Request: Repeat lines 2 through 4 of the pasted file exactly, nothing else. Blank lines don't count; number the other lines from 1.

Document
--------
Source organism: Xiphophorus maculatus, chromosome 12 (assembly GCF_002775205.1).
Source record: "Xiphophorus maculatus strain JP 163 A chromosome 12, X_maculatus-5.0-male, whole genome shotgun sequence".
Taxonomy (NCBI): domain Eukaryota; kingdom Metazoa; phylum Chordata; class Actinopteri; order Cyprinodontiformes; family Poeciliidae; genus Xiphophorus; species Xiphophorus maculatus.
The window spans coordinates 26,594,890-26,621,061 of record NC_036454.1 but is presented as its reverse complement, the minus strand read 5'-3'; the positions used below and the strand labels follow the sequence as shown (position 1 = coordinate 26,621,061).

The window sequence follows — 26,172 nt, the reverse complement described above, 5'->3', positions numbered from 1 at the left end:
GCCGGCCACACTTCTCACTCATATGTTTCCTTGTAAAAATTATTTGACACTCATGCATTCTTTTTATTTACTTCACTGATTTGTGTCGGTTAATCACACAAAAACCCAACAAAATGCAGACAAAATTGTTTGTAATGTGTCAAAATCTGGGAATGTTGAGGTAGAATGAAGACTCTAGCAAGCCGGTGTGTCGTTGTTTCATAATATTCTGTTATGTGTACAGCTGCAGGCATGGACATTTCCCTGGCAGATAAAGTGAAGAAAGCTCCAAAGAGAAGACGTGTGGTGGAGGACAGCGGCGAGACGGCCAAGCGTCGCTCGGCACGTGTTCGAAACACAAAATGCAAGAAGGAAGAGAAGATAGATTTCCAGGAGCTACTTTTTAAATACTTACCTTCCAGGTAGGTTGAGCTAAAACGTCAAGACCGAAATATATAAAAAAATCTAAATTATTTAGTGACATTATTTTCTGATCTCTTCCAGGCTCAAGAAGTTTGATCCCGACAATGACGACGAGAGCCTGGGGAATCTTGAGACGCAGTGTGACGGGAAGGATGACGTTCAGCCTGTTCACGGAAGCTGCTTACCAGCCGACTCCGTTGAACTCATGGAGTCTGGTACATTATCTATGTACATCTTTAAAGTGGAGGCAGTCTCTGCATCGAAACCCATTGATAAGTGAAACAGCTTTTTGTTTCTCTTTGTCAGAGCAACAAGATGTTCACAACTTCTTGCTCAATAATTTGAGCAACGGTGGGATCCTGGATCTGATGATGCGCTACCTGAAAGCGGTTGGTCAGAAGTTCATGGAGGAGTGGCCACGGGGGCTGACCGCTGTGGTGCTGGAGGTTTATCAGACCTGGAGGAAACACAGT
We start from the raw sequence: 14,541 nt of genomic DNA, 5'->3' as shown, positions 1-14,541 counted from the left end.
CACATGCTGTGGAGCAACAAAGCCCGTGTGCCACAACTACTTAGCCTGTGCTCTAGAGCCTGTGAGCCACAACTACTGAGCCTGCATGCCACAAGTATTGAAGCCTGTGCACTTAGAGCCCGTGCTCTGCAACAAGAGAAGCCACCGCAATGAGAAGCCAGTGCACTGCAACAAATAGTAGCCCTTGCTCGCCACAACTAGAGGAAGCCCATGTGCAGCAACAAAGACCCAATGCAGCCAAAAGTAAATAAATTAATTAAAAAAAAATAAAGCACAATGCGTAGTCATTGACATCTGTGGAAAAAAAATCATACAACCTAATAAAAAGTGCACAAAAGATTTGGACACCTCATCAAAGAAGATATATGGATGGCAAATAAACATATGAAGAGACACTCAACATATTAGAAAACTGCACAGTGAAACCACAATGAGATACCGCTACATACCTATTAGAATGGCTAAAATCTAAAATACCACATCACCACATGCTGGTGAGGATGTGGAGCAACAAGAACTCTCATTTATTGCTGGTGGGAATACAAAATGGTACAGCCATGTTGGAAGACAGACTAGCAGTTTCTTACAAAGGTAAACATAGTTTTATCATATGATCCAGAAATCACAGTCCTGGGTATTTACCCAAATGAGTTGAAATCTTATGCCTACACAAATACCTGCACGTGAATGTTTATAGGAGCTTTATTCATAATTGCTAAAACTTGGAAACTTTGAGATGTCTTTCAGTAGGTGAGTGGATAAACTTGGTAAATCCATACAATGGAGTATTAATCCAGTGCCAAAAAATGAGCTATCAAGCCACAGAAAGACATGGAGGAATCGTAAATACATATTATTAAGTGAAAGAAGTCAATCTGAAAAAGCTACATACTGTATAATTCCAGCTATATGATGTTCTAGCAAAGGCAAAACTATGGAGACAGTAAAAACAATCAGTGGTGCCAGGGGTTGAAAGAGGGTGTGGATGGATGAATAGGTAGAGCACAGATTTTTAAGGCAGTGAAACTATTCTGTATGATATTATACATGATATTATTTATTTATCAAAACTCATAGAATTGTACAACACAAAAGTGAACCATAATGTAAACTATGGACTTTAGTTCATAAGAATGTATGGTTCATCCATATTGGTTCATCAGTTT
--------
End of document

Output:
Source record: "Xiphophorus maculatus strain JP 163 A chromosome 12, X_maculatus-5.0-male, whole genome shotgun sequence".
Taxonomy (NCBI): domain Eukaryota; kingdom Metazoa; phylum Chordata; class Actinopteri; order Cyprinodontiformes; family Poeciliidae; genus Xiphophorus; species Xiphophorus maculatus.
The window spans coordinates 26,594,890-26,621,061 of record NC_036454.1 but is presented as its reverse complement, the minus strand read 5'-3'; the positions used below and the strand labels follow the sequence as shown (position 1 = coordinate 26,621,061).